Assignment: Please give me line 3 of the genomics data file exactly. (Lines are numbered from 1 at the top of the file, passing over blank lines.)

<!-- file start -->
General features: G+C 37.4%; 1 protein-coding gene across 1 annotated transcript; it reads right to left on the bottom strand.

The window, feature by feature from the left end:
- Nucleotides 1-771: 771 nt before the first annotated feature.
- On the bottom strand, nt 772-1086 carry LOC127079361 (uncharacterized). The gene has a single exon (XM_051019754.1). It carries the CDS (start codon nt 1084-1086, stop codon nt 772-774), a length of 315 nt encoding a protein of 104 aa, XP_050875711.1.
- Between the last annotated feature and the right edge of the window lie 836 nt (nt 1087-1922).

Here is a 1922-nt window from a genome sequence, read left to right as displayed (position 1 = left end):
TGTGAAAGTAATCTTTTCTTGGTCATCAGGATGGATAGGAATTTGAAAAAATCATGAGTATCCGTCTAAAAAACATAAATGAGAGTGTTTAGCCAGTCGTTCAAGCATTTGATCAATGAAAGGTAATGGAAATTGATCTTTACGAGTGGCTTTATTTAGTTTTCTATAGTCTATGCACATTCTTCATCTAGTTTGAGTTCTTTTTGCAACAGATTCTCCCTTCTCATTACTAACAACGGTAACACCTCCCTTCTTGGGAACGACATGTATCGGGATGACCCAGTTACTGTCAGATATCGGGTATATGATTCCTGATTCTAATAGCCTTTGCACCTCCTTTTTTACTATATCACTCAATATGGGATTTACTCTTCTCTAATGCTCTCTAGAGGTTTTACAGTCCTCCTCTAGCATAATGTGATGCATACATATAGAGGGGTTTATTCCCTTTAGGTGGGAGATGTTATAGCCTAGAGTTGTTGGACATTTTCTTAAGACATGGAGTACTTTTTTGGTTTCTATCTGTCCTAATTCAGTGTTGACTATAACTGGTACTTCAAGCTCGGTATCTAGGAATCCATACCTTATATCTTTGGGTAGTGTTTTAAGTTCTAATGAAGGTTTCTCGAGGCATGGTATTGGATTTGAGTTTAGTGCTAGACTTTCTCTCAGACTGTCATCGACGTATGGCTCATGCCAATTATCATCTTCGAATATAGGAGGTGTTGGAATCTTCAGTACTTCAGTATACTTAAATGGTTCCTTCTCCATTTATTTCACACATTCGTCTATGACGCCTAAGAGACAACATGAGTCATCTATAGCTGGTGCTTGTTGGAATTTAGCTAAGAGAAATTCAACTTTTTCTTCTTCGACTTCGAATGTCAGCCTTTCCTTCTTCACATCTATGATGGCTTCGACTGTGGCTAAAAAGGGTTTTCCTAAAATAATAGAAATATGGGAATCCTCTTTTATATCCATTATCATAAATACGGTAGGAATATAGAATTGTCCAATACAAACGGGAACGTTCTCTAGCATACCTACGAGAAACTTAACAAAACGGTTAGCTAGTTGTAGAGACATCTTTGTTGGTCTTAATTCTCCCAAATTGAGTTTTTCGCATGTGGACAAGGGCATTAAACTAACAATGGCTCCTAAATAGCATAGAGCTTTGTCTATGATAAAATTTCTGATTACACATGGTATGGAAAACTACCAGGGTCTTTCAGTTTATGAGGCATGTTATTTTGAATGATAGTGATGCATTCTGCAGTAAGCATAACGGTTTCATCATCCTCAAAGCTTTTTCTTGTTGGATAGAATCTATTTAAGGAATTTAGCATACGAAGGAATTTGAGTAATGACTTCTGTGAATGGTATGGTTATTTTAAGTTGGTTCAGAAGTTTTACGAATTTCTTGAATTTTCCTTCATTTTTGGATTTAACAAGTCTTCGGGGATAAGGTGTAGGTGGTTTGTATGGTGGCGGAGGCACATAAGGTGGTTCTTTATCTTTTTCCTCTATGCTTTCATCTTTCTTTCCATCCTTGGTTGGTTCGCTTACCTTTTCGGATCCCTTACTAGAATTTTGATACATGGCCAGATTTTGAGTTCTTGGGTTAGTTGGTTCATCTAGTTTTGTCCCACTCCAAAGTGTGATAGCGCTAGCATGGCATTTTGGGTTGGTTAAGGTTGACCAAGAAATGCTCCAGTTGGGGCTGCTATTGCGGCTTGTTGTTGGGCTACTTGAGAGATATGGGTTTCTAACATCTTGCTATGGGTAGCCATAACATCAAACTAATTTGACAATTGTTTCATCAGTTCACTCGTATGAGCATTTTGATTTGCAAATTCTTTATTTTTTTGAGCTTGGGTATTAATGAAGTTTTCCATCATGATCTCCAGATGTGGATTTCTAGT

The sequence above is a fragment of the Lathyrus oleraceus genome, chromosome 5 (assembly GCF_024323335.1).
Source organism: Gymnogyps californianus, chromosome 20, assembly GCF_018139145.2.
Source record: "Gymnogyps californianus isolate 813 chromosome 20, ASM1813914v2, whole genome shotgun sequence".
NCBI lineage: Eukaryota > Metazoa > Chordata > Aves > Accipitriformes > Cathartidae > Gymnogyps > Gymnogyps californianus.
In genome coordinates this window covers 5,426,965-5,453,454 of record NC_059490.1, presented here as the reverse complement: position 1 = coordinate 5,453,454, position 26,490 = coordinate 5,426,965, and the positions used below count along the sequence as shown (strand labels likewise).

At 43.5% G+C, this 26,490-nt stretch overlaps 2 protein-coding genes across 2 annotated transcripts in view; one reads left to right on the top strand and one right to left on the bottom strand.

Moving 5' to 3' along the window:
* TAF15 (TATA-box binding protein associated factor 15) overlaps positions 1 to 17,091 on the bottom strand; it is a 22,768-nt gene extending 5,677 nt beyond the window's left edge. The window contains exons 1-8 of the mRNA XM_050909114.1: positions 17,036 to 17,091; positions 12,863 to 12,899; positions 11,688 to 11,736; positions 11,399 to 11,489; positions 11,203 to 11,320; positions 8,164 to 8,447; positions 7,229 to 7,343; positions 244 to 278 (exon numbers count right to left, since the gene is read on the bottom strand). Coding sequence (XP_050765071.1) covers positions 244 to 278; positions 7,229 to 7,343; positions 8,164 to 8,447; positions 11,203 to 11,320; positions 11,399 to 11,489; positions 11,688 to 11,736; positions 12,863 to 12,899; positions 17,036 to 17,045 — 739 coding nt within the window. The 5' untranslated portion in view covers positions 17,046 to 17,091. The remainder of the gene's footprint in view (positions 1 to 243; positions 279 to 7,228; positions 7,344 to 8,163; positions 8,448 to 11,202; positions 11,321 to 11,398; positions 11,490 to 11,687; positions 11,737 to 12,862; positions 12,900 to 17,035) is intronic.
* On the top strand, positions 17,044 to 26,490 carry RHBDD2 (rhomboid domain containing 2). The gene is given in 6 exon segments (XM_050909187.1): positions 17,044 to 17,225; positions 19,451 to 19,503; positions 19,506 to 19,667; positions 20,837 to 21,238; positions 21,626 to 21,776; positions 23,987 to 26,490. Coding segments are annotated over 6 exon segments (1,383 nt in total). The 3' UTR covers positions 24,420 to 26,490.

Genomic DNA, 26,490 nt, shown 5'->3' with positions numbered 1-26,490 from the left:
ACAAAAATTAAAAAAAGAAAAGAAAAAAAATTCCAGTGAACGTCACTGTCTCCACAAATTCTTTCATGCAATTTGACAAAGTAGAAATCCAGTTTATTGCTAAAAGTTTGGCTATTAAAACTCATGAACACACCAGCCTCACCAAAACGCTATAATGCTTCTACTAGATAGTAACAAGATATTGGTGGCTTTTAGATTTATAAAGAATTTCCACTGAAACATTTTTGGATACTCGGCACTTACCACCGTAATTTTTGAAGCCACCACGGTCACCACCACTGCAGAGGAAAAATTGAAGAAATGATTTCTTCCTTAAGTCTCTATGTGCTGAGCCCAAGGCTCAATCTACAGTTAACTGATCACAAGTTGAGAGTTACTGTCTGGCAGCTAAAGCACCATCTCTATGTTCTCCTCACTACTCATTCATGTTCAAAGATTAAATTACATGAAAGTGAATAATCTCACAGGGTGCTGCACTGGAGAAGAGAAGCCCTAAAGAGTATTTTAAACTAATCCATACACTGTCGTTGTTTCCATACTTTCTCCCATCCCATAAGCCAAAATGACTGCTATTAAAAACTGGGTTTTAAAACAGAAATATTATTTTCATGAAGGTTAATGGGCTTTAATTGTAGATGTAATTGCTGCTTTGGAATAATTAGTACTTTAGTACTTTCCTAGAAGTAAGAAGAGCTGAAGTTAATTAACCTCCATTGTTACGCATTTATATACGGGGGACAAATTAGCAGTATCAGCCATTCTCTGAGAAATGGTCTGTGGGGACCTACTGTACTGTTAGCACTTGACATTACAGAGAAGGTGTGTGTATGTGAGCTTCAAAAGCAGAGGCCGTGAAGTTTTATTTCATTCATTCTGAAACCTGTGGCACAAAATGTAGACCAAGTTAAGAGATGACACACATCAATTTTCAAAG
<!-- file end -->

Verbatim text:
- Nucleotides 1-771: 771 nt before the first annotated feature.